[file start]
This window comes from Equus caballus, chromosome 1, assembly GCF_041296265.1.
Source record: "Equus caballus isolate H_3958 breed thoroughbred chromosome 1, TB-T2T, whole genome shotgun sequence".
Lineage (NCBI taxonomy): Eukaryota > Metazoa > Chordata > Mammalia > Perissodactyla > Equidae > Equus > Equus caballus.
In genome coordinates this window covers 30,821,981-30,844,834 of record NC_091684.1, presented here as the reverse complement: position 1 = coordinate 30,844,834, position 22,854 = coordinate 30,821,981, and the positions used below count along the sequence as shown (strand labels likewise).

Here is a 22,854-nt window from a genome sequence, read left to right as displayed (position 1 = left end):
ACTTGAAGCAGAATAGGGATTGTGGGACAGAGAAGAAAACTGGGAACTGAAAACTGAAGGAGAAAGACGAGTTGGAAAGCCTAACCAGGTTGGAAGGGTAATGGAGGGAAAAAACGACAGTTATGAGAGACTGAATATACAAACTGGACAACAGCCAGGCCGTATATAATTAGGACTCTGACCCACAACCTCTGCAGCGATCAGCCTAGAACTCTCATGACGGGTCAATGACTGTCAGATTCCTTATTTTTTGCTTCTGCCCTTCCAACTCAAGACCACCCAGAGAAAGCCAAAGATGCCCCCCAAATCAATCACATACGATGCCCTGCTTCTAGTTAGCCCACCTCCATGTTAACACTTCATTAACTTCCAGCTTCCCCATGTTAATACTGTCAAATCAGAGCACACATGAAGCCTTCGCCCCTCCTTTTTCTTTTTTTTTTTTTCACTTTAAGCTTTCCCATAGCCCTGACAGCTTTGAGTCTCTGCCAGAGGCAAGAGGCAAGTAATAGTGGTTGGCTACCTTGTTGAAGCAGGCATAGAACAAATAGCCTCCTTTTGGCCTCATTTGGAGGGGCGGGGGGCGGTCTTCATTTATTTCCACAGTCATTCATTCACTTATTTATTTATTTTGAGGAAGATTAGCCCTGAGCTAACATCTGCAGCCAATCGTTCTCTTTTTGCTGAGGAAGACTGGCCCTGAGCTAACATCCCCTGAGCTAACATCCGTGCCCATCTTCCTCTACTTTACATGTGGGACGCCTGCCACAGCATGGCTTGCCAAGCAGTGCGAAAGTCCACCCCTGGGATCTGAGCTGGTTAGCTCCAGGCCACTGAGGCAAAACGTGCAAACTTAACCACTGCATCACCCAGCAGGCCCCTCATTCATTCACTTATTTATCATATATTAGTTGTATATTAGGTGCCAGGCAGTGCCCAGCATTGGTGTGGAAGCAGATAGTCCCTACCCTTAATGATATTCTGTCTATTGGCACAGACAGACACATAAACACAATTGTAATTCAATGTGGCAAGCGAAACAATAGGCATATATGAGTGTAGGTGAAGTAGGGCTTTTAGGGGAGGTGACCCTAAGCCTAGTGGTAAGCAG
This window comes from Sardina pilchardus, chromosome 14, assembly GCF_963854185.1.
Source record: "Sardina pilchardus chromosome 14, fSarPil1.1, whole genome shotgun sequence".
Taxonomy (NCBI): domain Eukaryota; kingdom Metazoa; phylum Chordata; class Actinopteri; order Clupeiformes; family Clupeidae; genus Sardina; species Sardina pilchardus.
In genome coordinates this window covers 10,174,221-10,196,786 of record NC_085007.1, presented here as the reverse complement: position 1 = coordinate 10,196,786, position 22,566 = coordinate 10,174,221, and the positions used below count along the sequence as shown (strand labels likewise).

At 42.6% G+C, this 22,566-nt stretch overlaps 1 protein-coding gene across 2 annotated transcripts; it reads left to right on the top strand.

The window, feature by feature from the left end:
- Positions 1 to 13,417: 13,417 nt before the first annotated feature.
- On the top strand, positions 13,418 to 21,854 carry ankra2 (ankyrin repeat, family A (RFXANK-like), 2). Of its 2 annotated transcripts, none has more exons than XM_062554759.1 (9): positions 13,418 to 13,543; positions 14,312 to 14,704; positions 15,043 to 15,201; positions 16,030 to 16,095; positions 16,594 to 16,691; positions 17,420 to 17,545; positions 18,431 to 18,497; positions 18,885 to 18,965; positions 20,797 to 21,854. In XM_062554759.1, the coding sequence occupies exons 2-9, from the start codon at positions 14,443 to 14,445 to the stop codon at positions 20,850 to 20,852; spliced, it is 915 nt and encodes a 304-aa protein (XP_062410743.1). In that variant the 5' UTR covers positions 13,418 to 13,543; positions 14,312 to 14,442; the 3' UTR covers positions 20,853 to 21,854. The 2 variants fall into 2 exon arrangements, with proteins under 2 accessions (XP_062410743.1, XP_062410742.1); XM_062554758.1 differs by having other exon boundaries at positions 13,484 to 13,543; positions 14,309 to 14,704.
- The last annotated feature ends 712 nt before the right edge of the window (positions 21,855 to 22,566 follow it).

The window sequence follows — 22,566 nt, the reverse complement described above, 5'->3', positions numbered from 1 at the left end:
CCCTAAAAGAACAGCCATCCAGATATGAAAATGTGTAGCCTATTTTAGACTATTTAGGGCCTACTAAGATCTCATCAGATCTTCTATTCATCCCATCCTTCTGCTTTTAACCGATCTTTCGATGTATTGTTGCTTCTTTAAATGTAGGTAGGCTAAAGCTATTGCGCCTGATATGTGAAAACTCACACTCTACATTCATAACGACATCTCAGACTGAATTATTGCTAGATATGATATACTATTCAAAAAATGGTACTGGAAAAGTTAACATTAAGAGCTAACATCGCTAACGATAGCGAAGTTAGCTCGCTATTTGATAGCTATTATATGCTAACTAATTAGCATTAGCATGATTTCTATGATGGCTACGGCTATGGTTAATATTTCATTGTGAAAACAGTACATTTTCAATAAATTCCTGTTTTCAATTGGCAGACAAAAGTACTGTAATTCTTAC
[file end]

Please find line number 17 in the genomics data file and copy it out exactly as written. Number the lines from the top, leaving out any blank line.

CCCTAAAAGAACAGCCATCCAGATATGAAAATGTGTAGCCTATTTTAGACTATTTAGGGCCTACTAAGATCTCATCAGATCTTCTATTCATCCCATCCTTCTGCTTTTAACCGATCTTTCGATGTATTGTTGCTTCTTTAAATGTAGGTAGGCTAAAGCTATTGCGCCTGATATGTGAAAACTCACACTCTACATTCATAACGACATCTCAGACTGAATTATTGCTAGATATGATATACTATTCAAAAAATGGTACTGGAAAAGTTAACATTAAGAGCTAACATCGCTAACGATAGCGAAGTTAGCTCGCTATTTGATAGCTATTATATGCTAACTAATTAGCATTAGCATGATTTCTATGATGGCTACGGCTATGGTTAATATTTCATTGTGAAAACAGTACATTTTCAATAAATTCCTGTTTTCAATTGGCAGACAAAAGTACTGTAATTCTTAC